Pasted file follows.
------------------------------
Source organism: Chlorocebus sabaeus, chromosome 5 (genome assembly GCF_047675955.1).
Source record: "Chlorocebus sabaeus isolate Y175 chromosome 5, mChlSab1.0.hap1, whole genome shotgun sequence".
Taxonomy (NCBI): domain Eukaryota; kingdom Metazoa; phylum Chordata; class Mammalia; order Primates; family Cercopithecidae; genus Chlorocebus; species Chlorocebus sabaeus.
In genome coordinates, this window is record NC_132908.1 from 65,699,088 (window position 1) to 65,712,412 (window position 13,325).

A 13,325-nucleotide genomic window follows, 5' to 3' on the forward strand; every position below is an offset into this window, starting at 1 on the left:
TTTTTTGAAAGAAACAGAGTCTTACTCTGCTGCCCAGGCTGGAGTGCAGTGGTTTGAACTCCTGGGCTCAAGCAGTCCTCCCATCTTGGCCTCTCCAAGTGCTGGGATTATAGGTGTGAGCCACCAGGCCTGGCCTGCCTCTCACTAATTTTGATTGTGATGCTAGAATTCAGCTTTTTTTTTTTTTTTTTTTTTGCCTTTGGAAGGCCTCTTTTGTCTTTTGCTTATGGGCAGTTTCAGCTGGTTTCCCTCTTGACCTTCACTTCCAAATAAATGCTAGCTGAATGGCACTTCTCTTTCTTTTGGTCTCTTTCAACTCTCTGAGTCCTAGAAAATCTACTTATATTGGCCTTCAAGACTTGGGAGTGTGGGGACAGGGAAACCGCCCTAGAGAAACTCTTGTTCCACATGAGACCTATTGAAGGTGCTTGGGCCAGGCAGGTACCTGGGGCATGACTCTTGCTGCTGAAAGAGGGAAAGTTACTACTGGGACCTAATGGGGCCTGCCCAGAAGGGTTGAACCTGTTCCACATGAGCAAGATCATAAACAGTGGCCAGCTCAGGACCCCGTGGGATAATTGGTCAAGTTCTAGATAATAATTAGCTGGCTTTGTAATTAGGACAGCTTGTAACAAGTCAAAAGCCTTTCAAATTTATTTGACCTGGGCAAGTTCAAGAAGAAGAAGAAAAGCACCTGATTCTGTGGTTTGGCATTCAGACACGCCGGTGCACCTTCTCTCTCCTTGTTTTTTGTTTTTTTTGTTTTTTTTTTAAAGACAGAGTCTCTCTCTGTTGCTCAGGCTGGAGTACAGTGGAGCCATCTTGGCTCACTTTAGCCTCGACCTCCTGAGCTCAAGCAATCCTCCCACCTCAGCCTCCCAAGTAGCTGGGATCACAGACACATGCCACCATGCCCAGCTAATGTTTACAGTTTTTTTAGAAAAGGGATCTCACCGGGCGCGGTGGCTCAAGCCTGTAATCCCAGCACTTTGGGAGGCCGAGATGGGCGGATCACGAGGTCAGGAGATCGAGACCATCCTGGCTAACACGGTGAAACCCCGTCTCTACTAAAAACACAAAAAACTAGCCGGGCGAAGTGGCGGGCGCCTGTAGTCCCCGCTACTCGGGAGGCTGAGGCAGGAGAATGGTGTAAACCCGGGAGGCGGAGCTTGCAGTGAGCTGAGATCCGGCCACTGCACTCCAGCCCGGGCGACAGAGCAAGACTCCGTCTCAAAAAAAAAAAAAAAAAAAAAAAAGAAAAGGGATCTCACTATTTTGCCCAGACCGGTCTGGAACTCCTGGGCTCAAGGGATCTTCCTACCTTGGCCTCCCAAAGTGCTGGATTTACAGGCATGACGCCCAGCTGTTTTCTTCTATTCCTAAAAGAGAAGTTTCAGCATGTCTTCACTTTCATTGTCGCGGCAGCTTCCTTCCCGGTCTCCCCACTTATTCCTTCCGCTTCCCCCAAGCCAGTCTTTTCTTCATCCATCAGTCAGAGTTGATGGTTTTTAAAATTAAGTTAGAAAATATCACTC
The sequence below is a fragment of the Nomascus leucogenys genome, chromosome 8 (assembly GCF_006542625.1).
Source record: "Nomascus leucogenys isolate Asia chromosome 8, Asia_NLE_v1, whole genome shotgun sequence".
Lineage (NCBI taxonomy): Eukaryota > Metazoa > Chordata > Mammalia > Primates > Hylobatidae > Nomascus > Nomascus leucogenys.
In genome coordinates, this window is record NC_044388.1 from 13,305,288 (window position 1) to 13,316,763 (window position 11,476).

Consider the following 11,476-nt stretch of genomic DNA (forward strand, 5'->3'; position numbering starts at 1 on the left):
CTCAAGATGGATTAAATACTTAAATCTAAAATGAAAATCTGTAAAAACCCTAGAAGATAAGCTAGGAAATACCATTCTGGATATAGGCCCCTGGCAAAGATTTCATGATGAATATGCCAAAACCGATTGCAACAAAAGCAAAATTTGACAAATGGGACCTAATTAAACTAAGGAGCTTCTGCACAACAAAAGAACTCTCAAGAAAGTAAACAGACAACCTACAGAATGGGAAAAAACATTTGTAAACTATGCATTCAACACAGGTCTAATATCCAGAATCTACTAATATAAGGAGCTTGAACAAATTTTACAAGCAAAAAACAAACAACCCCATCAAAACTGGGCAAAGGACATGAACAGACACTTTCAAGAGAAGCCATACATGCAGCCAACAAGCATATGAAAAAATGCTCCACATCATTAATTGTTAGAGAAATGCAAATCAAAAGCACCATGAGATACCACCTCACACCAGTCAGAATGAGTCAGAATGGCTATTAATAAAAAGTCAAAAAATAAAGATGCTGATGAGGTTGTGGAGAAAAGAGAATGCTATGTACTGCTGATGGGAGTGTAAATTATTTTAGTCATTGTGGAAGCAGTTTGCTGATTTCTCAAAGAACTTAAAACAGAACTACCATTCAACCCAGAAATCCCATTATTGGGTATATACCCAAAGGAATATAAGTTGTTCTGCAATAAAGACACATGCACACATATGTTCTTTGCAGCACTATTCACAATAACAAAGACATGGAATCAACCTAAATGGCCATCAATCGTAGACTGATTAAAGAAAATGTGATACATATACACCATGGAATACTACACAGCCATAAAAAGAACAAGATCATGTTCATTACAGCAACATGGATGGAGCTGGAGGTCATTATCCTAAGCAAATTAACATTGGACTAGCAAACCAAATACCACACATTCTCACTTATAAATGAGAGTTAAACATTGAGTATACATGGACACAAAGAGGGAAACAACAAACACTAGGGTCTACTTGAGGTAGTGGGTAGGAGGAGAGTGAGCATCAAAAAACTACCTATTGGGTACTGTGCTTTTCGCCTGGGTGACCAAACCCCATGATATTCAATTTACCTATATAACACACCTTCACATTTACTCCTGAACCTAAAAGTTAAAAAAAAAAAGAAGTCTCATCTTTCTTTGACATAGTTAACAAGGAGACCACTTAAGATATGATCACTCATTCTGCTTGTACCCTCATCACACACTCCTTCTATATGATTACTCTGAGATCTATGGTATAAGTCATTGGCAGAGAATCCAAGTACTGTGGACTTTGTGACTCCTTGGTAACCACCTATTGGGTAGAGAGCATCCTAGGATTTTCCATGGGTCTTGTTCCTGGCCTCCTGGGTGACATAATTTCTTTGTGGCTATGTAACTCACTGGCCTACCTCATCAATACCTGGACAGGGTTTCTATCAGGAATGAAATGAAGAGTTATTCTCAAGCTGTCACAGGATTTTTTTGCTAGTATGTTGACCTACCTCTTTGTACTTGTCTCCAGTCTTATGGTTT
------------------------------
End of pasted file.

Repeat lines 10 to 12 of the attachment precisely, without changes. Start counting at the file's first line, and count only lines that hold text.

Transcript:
In genome coordinates, this window is record NC_044388.1 from 13,305,288 (window position 1) to 13,316,763 (window position 11,476).

Consider the following 11,476-nt stretch of genomic DNA (forward strand, 5'->3'; position numbering starts at 1 on the left):
CTCAAGATGGATTAAATACTTAAATCTAAAATGAAAATCTGTAAAAACCCTAGAAGATAAGCTAGGAAATACCATTCTGGATATAGGCCCCTGGCAAAGATTTCATGATGAATATGCCAAAACCGATTGCAACAAAAGCAAAATTTGACAAATGGGACCTAATTAAACTAAGGAGCTTCTGCACAACAAAAGAACTCTCAAGAAAGTAAACAGACAACCTACAGAATGGGAAAAAACATTTGTAAACTATGCATTCAACACAGGTCTAATATCCAGAATCTACTAATATAAGGAGCTTGAACAAATTTTACAAGCAAAAAACAAACAACCCCATCAAAACTGGGCAAAGGACATGAACAGACACTTTCAAGAGAAGCCATACATGCAGCCAACAAGCATATGAAAAAATGCTCCACATCATTAATTGTTAGAGAAATGCAAATCAAAAGCACCATGAGATACCACCTCACACCAGTCAGAATGAGTCAGAATGGCTATTAATAAAAAGTCAAAAAATAAAGATGCTGATGAGGTTGTGGAGAAAAGAGAATGCTATGTACTGCTGATGGGAGTGTAAATTATTTTAGTCATTGTGGAAGCAGTTTGCTGATTTCTCAAAGAACTTAAAACAGAACTACCATTCAACCCAGAAATCCCATTATTGGGTATATACCCAAAGGAATATAAGTTGTTCTGCAATAAAGACACATGCACACATATGTTCTTTGCAGCACTATTCACAATAACAAAGACATGGAATCAACCTAAATGGCCATCAATCGTAGACTGATTAAAGAAAATGTGATACATATACACCATGGAATACTACACAGCCATAAAAAGAACAAGATCATGTTCATTACAGCAACATGGATGGAGCTGGAGGTCATTATCCTAAGCAAATTAACATTGGACTAGCAAACCAAATACCACACATTCTCACTTATAAATGAGAGTTAAACATTGAGTATACATGGACACAAAGAGGGAAACAACAAACACTAGGGTCTACTTGAGGTAGTGGGTAGGAGGAGAGTGAGCATCAAAAAACTACCTATTGGGTACTGTGCTTTTCGCCTGGGTGACCAAACCCCATGATATTCAATTTACCTATATAACACACCTTCACATTTACTCCTGAACCTAAAAGTTAAAAAAAAAAAGAAGTCTCATCTTTCTTTGACATAGTTAACAAGGAGACCACTTAAGATATGATCACTCATTCTGCTTGTACCCTCATCACACACTCCTTCTATATGATTACTCTGAGATCTATGGTATAAGTCATTGGCAGAGAATCCAAGTACTGTGGACTTTGTGACTCCTTGGTAACCACCTATTGGGTAGAGAGCATCCTAGGATTTTCCATGGGTCTTGTTCCTGGCCTCCTGGGTGACATAATTTCTTTGTGGCTATGTAACTCACTGGCCTACCTCATCAATACCTGGACAGGGTTTCTATCAGGAATGAAATGAAGAGTTATTCTCAAGCTGTCACAGGATTTTTTTGCTAGTATGTTGACCTACCTCTTTGTACTTGTCTCCAGTCTTATGGTTT